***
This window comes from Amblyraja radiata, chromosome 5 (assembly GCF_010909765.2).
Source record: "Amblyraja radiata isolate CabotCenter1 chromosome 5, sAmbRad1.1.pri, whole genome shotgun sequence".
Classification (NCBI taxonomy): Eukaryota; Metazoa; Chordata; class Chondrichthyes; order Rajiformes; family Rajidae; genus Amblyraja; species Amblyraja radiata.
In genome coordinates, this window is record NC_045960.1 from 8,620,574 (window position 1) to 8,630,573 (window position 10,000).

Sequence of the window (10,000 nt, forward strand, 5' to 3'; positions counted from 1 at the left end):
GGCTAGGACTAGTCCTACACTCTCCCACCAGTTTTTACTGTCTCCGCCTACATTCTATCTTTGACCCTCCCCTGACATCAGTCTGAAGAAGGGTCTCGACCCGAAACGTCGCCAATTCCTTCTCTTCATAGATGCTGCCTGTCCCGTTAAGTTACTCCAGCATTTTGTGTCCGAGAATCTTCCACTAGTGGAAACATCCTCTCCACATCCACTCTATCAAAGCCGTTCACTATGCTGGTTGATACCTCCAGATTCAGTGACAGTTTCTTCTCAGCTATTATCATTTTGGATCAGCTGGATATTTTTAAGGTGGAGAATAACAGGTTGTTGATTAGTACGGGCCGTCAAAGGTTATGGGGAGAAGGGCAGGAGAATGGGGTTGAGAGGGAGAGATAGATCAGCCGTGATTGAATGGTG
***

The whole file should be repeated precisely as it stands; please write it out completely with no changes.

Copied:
This window comes from Amblyraja radiata, chromosome 5 (assembly GCF_010909765.2).
Source record: "Amblyraja radiata isolate CabotCenter1 chromosome 5, sAmbRad1.1.pri, whole genome shotgun sequence".
Classification (NCBI taxonomy): Eukaryota; Metazoa; Chordata; class Chondrichthyes; order Rajiformes; family Rajidae; genus Amblyraja; species Amblyraja radiata.
In genome coordinates, this window is record NC_045960.1 from 8,620,574 (window position 1) to 8,630,573 (window position 10,000).

Sequence of the window (10,000 nt, forward strand, 5' to 3'; positions counted from 1 at the left end):
GGCTAGGACTAGTCCTACACTCTCCCACCAGTTTTTACTGTCTCCGCCTACATTCTATCTTTGACCCTCCCCTGACATCAGTCTGAAGAAGGGTCTCGACCCGAAACGTCGCCAATTCCTTCTCTTCATAGATGCTGCCTGTCCCGTTAAGTTACTCCAGCATTTTGTGTCCGAGAATCTTCCACTAGTGGAAACATCCTCTCCACATCCACTCTATCAAAGCCGTTCACTATGCTGGTTGATACCTCCAGATTCAGTGACAGTTTCTTCTCAGCTATTATCATTTTGGATCAGCTGGATATTTTTAAGGTGGAGAATAACAGGTTGTTGATTAGTACGGGCCGTCAAAGGTTATGGGGAGAAGGGCAGGAGAATGGGGTTGAGAGGGAGAGATAGATCAGCCGTGATTGAATGGTG